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  • #31
    Thanks for the data, team. Great stuff and very useful. The volumes on these surveys are relatively low compared to the ASTS survey that most transplant surgeons typically refer to.  Essentially our whole field (just looked again, over 300 responses) completes it, so I don't know the biases implicit in the small sample sizes of the other surveys.

    If you don't believe me about salaries, remember that state university faculty are public employees and salaries are often searchable on the internet.  Obviously total compensation may be in excess of posted salaries, but at least you can get an idea.

    In any case it is very useful stuff and deeply appreciated.

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    • #32




      according to an MGMA spreadsheet posted in the medical school subreddit 3 days ago for 2019, general transplant was $452k, kidney $368k, liver $400k if I’m looking at it right. so as others are saying you’re likely being underpaid

      as transplant/hpb are you currently taking in house call or home being 20 minutes away? would that change with your commute being 40 minutes at new place? my limit for commute is 30 minutes personally.

      would you get more procurement opportunities?

      you say your partner is excited to move… happy spouse happy house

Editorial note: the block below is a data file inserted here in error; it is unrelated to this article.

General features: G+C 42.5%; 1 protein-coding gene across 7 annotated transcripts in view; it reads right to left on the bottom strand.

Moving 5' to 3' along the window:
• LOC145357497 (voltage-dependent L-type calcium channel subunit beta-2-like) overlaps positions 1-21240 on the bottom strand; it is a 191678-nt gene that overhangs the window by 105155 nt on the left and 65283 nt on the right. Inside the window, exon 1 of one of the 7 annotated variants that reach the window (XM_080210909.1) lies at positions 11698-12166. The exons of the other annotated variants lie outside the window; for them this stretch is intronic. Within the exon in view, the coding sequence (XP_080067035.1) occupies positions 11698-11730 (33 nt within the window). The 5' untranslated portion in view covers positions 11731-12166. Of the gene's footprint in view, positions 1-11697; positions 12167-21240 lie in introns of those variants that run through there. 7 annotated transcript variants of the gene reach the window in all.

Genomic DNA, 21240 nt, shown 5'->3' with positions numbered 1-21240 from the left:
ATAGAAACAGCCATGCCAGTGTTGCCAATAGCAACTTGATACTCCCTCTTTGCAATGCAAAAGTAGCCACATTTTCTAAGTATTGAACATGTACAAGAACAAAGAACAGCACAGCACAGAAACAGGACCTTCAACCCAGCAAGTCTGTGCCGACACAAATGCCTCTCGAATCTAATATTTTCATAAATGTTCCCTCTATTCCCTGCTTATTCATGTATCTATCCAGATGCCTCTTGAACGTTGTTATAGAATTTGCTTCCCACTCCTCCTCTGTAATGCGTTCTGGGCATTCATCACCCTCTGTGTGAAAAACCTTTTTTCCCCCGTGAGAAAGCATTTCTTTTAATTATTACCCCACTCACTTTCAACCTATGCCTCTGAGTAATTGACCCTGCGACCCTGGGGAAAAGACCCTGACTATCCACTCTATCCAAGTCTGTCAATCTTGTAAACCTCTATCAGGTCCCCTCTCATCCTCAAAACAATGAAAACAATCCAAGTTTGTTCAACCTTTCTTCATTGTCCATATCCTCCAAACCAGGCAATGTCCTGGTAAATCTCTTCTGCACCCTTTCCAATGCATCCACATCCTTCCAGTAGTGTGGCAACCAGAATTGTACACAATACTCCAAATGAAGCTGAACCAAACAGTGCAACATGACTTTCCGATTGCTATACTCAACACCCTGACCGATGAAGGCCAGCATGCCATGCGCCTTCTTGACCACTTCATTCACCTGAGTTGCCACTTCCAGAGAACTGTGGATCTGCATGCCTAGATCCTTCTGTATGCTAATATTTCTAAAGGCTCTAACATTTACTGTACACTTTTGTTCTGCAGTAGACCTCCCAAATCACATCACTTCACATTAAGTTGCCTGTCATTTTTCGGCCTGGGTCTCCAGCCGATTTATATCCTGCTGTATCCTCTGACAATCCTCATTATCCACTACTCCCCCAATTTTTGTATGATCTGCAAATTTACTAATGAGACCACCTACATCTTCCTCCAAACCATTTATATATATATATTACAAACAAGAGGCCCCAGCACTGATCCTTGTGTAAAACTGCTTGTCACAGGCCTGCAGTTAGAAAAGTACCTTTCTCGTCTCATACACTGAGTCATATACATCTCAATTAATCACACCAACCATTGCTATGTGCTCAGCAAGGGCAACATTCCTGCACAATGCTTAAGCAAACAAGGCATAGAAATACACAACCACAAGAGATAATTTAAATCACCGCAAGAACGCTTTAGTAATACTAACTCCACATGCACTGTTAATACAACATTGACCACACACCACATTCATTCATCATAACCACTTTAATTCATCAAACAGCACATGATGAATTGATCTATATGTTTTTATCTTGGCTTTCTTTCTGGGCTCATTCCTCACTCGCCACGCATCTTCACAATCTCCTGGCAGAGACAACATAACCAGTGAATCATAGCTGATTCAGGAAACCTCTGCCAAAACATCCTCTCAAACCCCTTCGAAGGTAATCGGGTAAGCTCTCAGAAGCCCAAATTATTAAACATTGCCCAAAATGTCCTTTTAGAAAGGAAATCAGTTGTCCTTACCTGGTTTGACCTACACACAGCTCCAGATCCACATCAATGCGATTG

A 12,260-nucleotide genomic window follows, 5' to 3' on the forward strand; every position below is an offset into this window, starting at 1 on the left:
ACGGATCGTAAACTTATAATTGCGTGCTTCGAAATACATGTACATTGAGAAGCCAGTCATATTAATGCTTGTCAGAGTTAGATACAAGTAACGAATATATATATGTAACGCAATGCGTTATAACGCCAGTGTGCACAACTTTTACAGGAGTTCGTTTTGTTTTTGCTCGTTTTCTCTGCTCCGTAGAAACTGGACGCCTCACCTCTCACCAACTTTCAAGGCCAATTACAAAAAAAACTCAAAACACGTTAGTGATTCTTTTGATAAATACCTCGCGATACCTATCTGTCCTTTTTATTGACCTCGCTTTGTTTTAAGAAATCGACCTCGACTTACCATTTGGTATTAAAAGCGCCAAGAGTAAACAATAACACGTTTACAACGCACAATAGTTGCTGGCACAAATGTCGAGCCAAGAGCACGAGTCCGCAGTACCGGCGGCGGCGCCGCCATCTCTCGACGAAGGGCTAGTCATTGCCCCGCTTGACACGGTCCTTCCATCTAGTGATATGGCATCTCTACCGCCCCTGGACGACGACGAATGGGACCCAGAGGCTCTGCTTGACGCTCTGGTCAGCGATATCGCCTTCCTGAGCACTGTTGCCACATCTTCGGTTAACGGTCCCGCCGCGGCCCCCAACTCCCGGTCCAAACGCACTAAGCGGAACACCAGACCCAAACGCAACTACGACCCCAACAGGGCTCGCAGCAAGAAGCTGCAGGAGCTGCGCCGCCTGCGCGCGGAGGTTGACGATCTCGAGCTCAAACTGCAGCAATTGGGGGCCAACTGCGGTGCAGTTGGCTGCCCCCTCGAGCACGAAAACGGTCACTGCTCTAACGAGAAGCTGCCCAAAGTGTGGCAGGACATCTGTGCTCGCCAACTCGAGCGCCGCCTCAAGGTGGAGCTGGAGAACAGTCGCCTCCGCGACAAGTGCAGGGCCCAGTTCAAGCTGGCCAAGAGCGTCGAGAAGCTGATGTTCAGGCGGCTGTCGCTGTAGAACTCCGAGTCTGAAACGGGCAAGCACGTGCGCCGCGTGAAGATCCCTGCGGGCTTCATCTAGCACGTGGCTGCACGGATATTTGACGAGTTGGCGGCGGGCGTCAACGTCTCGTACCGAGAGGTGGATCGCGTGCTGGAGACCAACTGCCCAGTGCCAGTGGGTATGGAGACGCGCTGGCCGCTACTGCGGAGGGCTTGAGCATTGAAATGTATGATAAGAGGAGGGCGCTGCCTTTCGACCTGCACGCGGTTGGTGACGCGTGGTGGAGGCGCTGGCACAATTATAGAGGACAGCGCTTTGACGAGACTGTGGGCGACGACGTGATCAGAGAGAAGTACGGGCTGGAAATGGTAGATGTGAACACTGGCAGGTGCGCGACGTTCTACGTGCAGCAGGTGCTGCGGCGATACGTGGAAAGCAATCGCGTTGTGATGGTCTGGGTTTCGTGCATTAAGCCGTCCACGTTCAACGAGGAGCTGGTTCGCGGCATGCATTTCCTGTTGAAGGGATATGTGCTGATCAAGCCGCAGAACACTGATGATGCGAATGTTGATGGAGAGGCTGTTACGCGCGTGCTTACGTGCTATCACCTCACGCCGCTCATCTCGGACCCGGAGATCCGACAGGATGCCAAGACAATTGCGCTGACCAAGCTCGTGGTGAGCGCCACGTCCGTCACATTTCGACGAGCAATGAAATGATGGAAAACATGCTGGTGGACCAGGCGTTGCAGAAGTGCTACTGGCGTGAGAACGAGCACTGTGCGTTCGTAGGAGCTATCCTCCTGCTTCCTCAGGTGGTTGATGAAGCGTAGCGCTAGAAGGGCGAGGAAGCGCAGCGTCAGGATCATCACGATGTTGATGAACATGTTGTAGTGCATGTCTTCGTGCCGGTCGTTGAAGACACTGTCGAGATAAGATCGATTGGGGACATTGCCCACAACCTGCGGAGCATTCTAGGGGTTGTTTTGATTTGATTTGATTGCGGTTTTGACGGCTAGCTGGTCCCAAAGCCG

Click to expand...


      I had to pull that reddit thread up:

      https://www.reddit.com/r/medicalschool/comments/cokkn2/serious_2018_mgma_data_for_those_curious/

       

      Like most of the commenters, I'm shocked at the low numbers, and am assuming this is filtered by academic only.

       

      The 2016 MGMA data I have (just a summary) says Transplant (Liver) median is $505k, and Transplant (Kidney) is $401k

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      • #33
        •There are a number of cost of living calculators that you can use to compare the difference including taxes and housing either rent or own. Some parse the info down to suburbs as well. It’s a mix and match.
        •You are in a sweet spot at the 4 yr mark.
        •Consider the different academic environments. Some value the research side and others more the production and have “supplemental pay” not included in the “public disclosures. Incentive pay can include call coverage and “academic performance goals”.
        • The department “budget” gives some leeway for what’s needed to get the “right person”. How big is the leeway is the unknown. $350k turns into $450k, but that happens with a competitive offer. Base and incentives. The “trick” is to fit in and get them to give the best they can handle.
        • Surveys give averages, but not the size and specific.
        Good luck.